We read in today’s Gospel:

In the morning, while it was still very dark, he got up and went out to a deserted place, and there he prayed. 36And Simon and his companions hunted for him. 37When they found him, they said to him, “Everyone is searching for you.” 38He answered, “Let us go on to the neighboring towns, so that I may proclaim the message there also; for that is what I came out to do.”

What is God calling us to do, you and me?
Is that a question that we even dare ask ourselves?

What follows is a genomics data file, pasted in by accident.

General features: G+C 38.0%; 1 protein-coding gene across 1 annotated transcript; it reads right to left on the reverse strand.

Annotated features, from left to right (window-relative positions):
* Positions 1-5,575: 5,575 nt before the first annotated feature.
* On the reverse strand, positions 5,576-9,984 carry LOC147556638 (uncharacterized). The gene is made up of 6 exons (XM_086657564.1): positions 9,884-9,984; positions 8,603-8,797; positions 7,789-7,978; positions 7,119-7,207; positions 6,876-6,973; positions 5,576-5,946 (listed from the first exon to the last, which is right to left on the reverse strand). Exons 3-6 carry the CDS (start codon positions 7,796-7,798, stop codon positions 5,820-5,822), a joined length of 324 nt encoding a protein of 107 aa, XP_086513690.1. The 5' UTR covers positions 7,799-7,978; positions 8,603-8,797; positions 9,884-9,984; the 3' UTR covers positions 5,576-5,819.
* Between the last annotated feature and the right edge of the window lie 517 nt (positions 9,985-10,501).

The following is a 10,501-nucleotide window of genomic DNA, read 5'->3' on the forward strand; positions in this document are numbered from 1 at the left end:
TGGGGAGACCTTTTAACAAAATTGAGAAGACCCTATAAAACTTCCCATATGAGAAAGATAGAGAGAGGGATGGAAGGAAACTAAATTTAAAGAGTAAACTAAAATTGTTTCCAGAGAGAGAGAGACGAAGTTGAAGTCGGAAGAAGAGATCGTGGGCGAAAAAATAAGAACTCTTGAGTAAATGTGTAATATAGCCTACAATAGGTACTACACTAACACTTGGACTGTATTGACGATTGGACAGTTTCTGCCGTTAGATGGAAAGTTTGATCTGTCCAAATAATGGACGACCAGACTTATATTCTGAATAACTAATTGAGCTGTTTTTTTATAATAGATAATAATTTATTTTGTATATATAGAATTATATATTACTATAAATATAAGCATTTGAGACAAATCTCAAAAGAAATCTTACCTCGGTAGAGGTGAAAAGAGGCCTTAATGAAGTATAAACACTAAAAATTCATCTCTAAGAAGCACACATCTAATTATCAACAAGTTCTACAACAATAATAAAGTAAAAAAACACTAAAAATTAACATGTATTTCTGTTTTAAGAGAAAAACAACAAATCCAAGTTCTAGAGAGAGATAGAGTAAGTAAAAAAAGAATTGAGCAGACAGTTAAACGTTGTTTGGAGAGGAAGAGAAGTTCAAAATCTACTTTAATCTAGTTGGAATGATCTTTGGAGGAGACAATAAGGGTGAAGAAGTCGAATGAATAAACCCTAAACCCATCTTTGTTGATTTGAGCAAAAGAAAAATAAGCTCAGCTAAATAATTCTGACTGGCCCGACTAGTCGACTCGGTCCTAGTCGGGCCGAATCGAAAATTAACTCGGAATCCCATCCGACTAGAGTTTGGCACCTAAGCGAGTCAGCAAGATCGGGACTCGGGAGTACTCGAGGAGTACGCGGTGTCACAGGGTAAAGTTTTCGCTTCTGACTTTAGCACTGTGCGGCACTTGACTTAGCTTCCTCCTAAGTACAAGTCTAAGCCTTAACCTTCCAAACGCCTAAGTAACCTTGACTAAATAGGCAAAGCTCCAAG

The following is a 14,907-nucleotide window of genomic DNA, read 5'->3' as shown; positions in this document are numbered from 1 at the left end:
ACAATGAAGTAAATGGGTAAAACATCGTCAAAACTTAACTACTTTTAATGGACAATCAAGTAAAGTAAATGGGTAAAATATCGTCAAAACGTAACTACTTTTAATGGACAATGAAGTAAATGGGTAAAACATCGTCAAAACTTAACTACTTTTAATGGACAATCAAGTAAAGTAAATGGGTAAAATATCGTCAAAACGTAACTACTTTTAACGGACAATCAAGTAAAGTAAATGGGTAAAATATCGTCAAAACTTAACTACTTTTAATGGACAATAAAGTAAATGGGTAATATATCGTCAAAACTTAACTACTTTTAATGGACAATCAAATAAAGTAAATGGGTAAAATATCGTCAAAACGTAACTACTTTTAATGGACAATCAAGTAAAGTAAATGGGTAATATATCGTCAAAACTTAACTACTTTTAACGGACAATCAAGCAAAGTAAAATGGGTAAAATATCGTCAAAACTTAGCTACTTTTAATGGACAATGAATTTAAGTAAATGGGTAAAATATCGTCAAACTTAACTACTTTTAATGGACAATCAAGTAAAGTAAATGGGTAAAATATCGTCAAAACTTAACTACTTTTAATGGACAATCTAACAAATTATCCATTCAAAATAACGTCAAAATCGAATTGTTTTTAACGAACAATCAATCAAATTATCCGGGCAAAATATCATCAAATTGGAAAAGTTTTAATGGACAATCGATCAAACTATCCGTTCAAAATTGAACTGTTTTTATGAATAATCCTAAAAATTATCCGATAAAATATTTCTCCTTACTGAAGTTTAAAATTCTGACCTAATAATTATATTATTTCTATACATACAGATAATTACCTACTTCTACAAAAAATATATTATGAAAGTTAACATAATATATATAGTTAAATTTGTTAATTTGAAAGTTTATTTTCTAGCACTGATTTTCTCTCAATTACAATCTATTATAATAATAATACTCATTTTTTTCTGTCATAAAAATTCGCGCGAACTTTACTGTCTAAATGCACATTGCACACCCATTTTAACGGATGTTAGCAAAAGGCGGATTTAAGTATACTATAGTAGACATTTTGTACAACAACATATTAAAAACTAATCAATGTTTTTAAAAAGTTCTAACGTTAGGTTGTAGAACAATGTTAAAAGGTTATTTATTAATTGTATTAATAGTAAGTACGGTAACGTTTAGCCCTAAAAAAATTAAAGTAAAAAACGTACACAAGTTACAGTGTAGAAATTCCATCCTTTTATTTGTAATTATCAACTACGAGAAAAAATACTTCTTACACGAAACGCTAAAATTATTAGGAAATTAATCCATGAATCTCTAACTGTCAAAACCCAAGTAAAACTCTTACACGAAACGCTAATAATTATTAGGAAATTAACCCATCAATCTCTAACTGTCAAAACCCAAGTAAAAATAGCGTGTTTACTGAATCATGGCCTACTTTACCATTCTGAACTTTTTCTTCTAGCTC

The first three years of my marriage coincided with my three years of duty upon the USS Pharris as a young junior grade lieutenant.  Nearly two of those three years were spent out at sea. And by the time my tour aboard that ship was finished, I knew that my calling was in a different vocation, but what that might be, I had no idea.  So I took some time and some prayer and opened myself up to a new calling.  I looked into becoming a high school English teacher. After all, I had been a college English major and loved teaching. I began taking classes to receive a teaching certificate, but then one day it just became clear: I was called to go to seminary and to be a pastor. Piper and I had been received into the Lutheran Church of Guam and welcomed into their ministry and loved the opportunities they gave us to teach and serve in other ways, God made that call clear and strong and affirmed it through many people.  Two years later, after Piper had completed her next naval job, she resigned from the navy and we sold our house, packed up the kids and went to seminary with tuition bills, no income and the closest family hours and hours away.  Well, a job opportunity opened for Piper so we could pay the rent and food assistance came so we didn’t starve. And it all worked out: I graduated, was approved as a pastor, voted and called by the congregation of Trinity as their sixth fulltime pastor and here I am still. Still doing what God called me to do.